“While many of us fight to preserve instruction that is rich and deep, we cannot escape the details of measures and the public pressures of others. We are overwrought by rubrics. We are in a quandary over questions that are essential. Rather than deciding not to believe in anything, we find points of instructional meaning, even when the directives we receive make little sense. We continue to read beautiful books, ask questions that don’t have one answer, and show children ways to think about tremendous and transformative ideas. But we feel pressure to teach as if we are preparing for some timed physical fitness test on live television, rather than continually working toward more and more wellness. We sometimes find it hard to think about anything else. This might please the others, but it doesn’t do much for the boys and girls, or the teachers.” (Burkins and Yaris, 2014, epilogue)
In the process of writing Reading Wellness, we have centered our work around four intentions that help us stay true to what matters most to us as teachers. We use these four intentions to guide our planning when we develop lessons and to evaluate these lessons after we teach them.
Intention 1 is alignment, not to standards or accountability measures, but to our inner teachers. This means that our highest priority is to consider the ways the work within our lessons furthers our goals helping children become lifelong learners.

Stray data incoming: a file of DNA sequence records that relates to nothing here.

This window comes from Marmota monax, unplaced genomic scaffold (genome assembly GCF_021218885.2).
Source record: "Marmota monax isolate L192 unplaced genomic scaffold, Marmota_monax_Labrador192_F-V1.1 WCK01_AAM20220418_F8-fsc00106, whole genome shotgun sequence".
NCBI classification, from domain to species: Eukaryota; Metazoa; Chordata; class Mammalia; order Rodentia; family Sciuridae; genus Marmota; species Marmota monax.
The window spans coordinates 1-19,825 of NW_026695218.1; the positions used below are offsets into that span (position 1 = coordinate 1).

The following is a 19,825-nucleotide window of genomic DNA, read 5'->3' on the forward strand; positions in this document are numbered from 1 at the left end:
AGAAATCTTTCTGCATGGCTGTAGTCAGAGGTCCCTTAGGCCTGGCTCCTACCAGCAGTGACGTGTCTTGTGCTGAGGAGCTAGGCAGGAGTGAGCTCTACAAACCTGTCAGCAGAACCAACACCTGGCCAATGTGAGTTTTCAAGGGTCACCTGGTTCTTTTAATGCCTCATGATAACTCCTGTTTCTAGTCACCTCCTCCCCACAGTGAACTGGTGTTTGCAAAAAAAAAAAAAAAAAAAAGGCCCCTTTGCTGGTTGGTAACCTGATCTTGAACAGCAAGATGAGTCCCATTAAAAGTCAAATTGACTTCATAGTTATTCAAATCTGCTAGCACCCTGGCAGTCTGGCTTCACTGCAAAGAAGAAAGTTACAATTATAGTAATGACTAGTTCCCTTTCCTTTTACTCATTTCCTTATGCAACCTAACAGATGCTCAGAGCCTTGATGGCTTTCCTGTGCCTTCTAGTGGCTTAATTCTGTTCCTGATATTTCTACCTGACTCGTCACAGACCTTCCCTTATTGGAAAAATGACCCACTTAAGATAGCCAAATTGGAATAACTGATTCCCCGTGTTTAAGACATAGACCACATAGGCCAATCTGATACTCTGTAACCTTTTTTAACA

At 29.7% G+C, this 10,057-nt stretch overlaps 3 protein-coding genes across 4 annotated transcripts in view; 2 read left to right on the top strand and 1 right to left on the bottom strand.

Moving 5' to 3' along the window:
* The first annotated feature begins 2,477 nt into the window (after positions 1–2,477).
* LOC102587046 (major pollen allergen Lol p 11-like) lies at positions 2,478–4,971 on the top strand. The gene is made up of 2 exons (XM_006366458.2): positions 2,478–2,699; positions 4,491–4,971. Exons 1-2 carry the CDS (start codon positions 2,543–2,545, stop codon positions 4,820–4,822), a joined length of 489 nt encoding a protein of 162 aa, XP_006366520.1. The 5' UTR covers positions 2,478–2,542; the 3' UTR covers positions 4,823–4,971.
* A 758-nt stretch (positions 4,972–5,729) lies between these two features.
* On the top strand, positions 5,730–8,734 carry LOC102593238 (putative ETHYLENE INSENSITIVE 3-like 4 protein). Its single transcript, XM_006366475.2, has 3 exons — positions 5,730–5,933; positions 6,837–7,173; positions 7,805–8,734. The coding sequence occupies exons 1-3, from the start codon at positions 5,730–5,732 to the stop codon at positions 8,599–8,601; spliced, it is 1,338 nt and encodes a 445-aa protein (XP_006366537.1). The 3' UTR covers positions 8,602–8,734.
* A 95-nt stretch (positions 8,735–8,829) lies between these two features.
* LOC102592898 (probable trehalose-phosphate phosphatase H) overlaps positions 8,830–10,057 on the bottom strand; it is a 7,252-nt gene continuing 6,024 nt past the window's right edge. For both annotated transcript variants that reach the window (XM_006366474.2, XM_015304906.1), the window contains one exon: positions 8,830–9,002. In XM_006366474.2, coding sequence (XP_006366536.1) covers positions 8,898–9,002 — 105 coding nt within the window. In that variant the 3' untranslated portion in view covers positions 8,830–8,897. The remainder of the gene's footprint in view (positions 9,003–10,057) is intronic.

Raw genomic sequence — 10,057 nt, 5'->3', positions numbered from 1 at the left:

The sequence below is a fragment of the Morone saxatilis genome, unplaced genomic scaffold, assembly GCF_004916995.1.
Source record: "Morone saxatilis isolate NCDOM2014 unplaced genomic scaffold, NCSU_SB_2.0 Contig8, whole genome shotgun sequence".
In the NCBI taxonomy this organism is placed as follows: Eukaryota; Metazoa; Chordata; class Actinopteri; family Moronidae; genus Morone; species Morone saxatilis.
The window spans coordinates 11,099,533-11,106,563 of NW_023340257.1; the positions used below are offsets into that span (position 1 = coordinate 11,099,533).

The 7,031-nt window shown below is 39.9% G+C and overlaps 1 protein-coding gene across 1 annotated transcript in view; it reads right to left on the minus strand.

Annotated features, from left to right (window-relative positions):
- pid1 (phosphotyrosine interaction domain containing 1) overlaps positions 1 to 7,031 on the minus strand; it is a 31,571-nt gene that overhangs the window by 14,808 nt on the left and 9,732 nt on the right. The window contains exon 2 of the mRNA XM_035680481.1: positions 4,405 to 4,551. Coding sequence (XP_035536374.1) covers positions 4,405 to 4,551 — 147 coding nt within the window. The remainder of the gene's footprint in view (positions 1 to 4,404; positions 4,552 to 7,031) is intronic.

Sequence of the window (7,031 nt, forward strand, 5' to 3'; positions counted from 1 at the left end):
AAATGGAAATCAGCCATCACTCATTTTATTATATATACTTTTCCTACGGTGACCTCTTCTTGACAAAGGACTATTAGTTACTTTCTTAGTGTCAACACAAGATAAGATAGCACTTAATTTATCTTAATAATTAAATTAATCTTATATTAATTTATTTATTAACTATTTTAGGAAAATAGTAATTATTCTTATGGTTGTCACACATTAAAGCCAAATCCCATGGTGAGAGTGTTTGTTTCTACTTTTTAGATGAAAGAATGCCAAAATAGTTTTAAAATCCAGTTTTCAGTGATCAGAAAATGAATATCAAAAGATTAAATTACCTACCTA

Intention 2 is balance and is the counterpoint to alignment. While we are guided by our inner teachers who speak to us about teaching for lifelong learning, we know that our instruction must also align with standards. This intention reminds us to balance these two demands.
Intention 3 is sustainability. This intention focuses on lessons that teach strategies and processes rather than discreet content. We work to develop lessons that help children extend their own learning and that transfer to other learning experiences.
Intention 4, possibly the most important intention, is joy. With the heavy demands of accountability and constant political pressure, too many teachers speak about teaching in places devoid of happiness. Intention 4 establishes our commitment to engaged, joyful learning.
We are sharing some of the lessons and ideas from Reading Wellness during an all-day, pre-conference institute at IRA in New Orleans on May 9th. The institute is titled “Aligning to the Common Core Without Sacrificing Your Inner Teacher: Joyful Lessons that Support Independence and Proficiency with Complex Texts.”